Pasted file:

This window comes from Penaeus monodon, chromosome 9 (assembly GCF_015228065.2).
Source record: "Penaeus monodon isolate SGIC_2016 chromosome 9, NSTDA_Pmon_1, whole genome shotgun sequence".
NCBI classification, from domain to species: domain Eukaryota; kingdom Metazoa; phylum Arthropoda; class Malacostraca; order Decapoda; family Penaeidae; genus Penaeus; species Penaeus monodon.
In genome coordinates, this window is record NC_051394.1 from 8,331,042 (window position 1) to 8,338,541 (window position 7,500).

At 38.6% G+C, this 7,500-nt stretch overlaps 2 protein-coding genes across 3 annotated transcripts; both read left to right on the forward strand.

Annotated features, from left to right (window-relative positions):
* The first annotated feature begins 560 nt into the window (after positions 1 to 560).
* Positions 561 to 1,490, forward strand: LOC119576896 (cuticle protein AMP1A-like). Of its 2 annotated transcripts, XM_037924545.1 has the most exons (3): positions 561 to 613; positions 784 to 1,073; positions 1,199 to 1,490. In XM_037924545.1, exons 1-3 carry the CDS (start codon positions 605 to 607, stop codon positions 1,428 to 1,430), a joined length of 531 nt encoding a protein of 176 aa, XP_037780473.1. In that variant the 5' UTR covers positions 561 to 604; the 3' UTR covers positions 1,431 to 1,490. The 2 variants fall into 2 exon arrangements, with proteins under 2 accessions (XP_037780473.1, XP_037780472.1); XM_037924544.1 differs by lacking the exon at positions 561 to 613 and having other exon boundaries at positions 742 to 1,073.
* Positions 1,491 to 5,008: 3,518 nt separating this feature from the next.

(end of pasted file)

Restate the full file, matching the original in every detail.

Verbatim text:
This window comes from Penaeus monodon, chromosome 9 (assembly GCF_015228065.2).
Source record: "Penaeus monodon isolate SGIC_2016 chromosome 9, NSTDA_Pmon_1, whole genome shotgun sequence".
NCBI classification, from domain to species: domain Eukaryota; kingdom Metazoa; phylum Arthropoda; class Malacostraca; order Decapoda; family Penaeidae; genus Penaeus; species Penaeus monodon.
In genome coordinates, this window is record NC_051394.1 from 8,331,042 (window position 1) to 8,338,541 (window position 7,500).

At 38.6% G+C, this 7,500-nt stretch overlaps 2 protein-coding genes across 3 annotated transcripts; both read left to right on the forward strand.

Annotated features, from left to right (window-relative positions):
* The first annotated feature begins 560 nt into the window (after positions 1 to 560).
* Positions 561 to 1,490, forward strand: LOC119576896 (cuticle protein AMP1A-like). Of its 2 annotated transcripts, XM_037924545.1 has the most exons (3): positions 561 to 613; positions 784 to 1,073; positions 1,199 to 1,490. In XM_037924545.1, exons 1-3 carry the CDS (start codon positions 605 to 607, stop codon positions 1,428 to 1,430), a joined length of 531 nt encoding a protein of 176 aa, XP_037780473.1. In that variant the 5' UTR covers positions 561 to 604; the 3' UTR covers positions 1,431 to 1,490. The 2 variants fall into 2 exon arrangements, with proteins under 2 accessions (XP_037780473.1, XP_037780472.1); XM_037924544.1 differs by lacking the exon at positions 561 to 613 and having other exon boundaries at positions 742 to 1,073.
* Positions 1,491 to 5,008: 3,518 nt separating this feature from the next.